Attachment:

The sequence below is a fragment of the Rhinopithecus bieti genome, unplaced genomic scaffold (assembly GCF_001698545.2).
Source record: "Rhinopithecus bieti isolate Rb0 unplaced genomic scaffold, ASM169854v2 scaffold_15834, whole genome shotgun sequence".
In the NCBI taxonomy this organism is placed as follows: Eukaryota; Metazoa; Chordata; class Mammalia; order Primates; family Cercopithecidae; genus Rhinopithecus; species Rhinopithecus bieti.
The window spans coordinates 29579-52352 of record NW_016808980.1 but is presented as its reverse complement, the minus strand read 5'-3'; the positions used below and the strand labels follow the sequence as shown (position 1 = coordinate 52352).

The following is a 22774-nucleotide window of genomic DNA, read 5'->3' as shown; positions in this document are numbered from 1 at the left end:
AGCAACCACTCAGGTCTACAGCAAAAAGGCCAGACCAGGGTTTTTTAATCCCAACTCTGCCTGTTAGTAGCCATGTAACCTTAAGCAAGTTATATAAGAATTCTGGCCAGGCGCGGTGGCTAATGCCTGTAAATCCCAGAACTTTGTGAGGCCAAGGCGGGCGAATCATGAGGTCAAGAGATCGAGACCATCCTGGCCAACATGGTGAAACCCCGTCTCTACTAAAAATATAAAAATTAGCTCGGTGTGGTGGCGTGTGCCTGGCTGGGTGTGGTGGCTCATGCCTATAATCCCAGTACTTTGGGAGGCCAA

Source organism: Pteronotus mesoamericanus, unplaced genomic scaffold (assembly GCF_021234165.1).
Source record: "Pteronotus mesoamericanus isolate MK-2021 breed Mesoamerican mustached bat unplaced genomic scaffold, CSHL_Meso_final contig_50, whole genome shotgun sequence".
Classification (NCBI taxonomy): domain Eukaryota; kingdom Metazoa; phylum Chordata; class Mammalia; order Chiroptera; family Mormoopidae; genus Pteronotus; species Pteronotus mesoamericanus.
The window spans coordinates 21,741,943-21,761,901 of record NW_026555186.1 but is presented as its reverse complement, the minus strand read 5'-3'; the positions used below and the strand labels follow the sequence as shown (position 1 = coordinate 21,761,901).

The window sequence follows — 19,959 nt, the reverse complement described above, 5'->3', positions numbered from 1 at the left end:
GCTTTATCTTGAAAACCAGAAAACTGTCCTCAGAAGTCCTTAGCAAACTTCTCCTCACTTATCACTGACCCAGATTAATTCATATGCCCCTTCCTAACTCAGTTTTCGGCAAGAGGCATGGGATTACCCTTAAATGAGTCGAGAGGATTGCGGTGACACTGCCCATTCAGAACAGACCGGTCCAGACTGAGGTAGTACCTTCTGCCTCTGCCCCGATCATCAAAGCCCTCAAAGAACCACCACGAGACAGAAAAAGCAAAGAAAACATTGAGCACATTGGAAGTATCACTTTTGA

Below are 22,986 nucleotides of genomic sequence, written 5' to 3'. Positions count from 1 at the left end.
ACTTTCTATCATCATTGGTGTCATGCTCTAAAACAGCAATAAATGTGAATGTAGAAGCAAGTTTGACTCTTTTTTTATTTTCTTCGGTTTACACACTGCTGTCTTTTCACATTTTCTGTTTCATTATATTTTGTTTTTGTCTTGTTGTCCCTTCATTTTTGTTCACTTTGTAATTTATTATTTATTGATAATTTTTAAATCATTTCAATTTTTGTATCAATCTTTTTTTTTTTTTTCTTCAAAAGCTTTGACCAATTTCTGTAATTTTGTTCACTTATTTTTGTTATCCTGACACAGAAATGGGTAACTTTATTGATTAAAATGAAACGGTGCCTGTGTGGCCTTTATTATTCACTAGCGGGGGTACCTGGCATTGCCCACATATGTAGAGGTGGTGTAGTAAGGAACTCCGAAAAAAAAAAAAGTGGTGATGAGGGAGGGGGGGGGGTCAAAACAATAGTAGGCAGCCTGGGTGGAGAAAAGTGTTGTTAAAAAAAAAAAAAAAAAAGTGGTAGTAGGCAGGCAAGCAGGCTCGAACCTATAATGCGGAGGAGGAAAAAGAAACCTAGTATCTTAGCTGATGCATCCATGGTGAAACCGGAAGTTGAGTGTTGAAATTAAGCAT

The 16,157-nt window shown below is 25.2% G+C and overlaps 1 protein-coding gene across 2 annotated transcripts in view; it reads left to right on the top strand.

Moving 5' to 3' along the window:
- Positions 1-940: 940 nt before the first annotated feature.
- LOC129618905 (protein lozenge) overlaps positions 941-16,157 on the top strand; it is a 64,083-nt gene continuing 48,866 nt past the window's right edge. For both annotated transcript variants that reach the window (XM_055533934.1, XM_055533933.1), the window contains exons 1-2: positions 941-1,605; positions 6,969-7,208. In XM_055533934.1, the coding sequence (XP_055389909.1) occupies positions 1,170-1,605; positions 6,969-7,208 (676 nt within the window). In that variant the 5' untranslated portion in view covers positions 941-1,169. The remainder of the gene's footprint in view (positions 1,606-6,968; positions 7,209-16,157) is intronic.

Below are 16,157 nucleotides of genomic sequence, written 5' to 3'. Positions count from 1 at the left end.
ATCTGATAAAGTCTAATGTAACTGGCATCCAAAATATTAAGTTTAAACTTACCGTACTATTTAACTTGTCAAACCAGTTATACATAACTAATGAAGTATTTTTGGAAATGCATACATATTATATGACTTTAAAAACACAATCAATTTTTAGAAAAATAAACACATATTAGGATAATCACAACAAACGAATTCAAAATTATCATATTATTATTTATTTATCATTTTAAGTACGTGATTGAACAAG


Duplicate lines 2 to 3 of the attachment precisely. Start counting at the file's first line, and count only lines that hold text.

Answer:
Source record: "Rhinopithecus bieti isolate Rb0 unplaced genomic scaffold, ASM169854v2 scaffold_15834, whole genome shotgun sequence".
In the NCBI taxonomy this organism is placed as follows: Eukaryota; Metazoa; Chordata; class Mammalia; order Primates; family Cercopithecidae; genus Rhinopithecus; species Rhinopithecus bieti.